Publications by authors named "Anderson Sola Haro"

5 Publications

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Low-load resistance training with blood flow restriction prevent renal function decline: The role of the redox balance, angiotensin 1-7 and vasopressin.

Physiol Behav 2021 Mar 16;230:113295. Epub 2020 Dec 16.

Post-Graduate Program of Physical Education of Catholic University of Brasilia, Federal District, Brazil-71966-700. Electronic address:

Aims: We sought to investigate the effect of resistance training (RT) and low-load RT with moderate blood flow restriction (RT+BFR) on blood pressure, exercise pressor response, redox balance and vasoactive peptides, body composition and muscle strength in patients with stage two of chronic kidney disease (CKD).

Methods: We conducted a 6-month randomized controlled exercise intervention in 90 male and female hypertensive CKD patients (58±9 years with estimated glomerular filtration rate (eGFR; of 66.1 ± 1.2 mL/kg/1.73m). Participants were randomized to one of three groups (n = 30/group); control group (CTL), RT, and RT+BFR. RT and RT+BFR performed three weekly training sessions using similar periodization for six months (two-month mesocycles), but of different intensities.

Results: There was similarly effects between RT and RT+BFR in reducing systolic and diastolic blood pressure during daytime and 24hour period (RT: 10.4%; RT+BFR: 10.3% of decrease), fat mass, F-isoprostanes, asymmetric dimethylarginine (ADMA) and vasopressin (p<0.05 pre-vs post). Also promoted the increase of angiotensin 1-7, nitric oxide (NO), catalase, Trolox equivalent and muscle strength (p<0.05). Both training models attenuated the decline of estimated glomerular filtration rate (p<0.0001 vs CTL). However, only RT+BFR was associated with lower discomfort during exercise (p<0.0001 pre-vs post). Statistical significance was considered with p < 0.05.

Conclusion: These findings suggest low-load RT+BFR as a promising non-pharmacological strategy to control blood pressure, oxidative stress, vasoactive peptides, and consequently, attenuate the decrease of the eGFR.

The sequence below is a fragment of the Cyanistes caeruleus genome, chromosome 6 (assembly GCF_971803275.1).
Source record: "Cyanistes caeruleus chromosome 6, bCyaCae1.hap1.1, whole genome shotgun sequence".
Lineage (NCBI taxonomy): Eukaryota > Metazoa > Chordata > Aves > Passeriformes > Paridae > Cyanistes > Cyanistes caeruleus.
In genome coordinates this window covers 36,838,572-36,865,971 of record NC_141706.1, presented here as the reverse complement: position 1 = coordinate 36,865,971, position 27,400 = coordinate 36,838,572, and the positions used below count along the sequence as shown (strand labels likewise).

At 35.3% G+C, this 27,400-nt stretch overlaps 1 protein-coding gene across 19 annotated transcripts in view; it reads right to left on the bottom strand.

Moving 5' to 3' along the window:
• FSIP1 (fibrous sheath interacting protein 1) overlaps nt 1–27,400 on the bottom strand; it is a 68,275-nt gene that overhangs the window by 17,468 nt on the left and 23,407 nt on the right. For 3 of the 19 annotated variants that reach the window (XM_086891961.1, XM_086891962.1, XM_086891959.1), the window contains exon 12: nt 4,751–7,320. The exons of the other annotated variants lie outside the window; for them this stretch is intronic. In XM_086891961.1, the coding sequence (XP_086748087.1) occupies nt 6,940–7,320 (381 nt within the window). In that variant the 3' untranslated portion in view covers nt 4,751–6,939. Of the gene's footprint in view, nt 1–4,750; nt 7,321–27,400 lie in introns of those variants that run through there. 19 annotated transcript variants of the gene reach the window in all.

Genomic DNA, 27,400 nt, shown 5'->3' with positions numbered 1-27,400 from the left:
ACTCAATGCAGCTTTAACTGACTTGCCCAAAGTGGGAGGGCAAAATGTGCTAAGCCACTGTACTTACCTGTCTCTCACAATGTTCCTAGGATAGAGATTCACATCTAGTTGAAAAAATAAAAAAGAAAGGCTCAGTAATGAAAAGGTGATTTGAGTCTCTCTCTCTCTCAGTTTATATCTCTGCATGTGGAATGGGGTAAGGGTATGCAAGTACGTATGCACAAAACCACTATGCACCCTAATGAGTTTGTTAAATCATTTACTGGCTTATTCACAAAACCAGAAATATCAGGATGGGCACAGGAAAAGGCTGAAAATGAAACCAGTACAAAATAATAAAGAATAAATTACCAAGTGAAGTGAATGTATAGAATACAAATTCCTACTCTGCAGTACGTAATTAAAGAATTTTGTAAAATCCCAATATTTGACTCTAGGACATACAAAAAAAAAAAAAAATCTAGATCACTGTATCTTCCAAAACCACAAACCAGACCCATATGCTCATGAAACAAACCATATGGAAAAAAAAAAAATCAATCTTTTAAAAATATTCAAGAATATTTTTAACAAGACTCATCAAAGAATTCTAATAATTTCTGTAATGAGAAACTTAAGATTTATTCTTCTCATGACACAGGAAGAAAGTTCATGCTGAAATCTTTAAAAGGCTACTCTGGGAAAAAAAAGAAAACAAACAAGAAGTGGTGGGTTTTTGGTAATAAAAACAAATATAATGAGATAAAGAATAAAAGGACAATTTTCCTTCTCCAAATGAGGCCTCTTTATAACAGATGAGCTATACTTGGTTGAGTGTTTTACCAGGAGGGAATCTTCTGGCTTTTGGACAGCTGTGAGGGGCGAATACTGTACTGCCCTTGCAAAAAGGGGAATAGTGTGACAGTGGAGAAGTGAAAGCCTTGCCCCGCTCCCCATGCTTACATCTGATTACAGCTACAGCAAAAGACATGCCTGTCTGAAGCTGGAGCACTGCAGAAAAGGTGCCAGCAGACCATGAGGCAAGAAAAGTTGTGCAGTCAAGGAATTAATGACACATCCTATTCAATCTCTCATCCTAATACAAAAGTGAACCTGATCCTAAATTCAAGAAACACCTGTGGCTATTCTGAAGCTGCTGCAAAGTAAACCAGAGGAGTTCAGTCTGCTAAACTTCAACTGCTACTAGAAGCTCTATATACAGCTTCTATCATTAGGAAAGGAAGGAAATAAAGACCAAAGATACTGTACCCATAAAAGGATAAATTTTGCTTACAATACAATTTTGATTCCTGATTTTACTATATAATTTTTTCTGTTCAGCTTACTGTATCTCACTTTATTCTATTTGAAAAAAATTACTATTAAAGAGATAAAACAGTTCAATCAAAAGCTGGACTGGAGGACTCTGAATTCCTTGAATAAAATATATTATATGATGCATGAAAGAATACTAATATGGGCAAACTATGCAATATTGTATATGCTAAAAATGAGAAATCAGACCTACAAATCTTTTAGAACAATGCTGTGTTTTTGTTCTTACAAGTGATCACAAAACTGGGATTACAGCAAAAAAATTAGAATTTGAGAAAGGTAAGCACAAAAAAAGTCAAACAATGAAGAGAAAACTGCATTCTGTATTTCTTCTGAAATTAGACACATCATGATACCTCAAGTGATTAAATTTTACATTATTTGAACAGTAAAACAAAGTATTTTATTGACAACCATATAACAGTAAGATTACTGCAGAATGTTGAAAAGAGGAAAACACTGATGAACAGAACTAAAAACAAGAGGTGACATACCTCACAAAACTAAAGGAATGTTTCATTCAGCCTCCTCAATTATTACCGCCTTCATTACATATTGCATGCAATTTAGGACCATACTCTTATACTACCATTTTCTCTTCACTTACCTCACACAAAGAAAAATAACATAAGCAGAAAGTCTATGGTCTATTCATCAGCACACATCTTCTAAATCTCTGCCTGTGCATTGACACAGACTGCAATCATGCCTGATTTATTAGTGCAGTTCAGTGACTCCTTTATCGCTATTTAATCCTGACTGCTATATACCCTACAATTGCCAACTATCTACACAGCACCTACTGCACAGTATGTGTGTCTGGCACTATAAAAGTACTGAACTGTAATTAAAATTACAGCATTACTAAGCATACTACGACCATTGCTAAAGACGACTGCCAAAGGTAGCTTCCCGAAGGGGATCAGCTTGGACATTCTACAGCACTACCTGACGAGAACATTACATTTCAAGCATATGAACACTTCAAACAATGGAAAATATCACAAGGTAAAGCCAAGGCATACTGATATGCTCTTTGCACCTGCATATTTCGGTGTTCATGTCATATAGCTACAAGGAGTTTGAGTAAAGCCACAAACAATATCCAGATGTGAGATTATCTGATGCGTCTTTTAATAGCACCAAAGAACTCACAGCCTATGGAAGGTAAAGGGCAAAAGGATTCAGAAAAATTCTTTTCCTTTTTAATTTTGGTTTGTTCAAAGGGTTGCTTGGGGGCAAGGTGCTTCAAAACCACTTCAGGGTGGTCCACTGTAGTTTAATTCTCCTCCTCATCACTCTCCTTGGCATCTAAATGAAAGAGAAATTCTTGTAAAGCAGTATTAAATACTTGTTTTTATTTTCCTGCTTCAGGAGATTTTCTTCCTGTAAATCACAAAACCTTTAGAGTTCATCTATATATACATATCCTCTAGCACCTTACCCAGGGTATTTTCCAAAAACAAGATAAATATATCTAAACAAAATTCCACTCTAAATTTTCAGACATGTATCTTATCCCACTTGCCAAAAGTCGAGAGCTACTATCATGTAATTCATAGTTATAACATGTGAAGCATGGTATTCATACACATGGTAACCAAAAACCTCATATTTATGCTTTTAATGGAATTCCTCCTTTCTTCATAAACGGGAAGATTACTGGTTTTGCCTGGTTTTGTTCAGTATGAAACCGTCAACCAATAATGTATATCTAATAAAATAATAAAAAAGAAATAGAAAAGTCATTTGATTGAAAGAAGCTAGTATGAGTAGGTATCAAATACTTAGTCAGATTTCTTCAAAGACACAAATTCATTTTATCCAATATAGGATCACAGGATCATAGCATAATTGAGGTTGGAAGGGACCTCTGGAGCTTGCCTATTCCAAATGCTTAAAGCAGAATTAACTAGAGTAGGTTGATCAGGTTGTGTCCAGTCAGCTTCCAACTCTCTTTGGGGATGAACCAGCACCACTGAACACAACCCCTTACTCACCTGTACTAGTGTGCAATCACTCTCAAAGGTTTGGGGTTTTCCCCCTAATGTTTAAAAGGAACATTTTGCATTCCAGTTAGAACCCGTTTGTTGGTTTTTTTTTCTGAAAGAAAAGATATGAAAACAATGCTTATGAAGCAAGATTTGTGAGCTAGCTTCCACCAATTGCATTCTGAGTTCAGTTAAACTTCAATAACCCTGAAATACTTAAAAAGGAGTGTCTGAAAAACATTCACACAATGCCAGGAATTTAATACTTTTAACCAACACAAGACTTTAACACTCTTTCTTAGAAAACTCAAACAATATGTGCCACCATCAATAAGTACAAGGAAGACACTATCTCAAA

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http://dx.doi.org/10.1016/j.physbeh.2020.113295DOI Listing
March 2021

Blood Flow Restriction Training Blunts Chronic Kidney Disease Progression in Humans.

Med Sci Sports Exerc 2021 02;53(2):249-257

Graduate Program in Physical Education, Catholic University of Brasilia, Brasilia, BRAZIL.

Purpose: This study aimed to verify the effect of 6 months of periodized resistance training (RT) with and without blood flow restriction (BFR) in patients with stage 2 chronic kidney disease (CKD) on glomerular filtration rate (GFR), uremic parameters, cytokines, and klotho-fibroblast growth factor 23 (FGF23) axis.

Methods: A total of 105 subjects were randomized in three groups of 35 each: control (CTL), RT, and RT + BFR. A first visit was required for an anamnesis to evaluate the number of medications and anthropometric measurements (body weight, height, and body mass index). Muscle strength (one-repetition maximum) was assessed. Venous blood samples were collected at baseline and after 6 months of training in all patients for the analysis of markers of renal function and integrity, as well as for the determination of the inflammatory profile. Statistical significances were adopted with P < 0.05.

Results: Both training therapies attenuated the decline of GFR (P < 0.05). The majority of CTL patients declined to stage 3 CKD (88.5%), whereas fewer incidents were noted with RT (25.7%) and RT + BFR (17.1%). Improved uremic parameters as well as inflammation (IL-6, IL-10, IL-15, IL-17a, IL-18, and TNF-α) and klotho-FGF23 axis in RT and RT + BFR (P < 0.05) were observed. Monocyte chemoattractant protein 1 was not changed (P > 0.05) but presented a large effect size (Cohen's d), demonstrating a propensity for improvement.

Conclusion: Six months of periodized RT with and without BFR in patients with stage 2 CKD attenuated the progression of the disease by maintaining GFR, improving uremic parameters, cytokine profile regulation, and klotho-FGF23 axis.
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http://dx.doi.org/10.1249/MSS.0000000000002465DOI Listing
February 2021

Resistance training improves sleep quality, redox balance and inflammatory profile in maintenance hemodialysis patients: a randomized controlled trial.

Sci Rep 2020 07 16;10(1):11708. Epub 2020 Jul 16.

Graduate Program of Physical Education, Catholic University of Brasilia (USB), EPTC, QS07, LT1 s/n. Bloco G Sala 117, Águas Claras, Taguatinga, Brasília, DF, 71966-700, Brazil.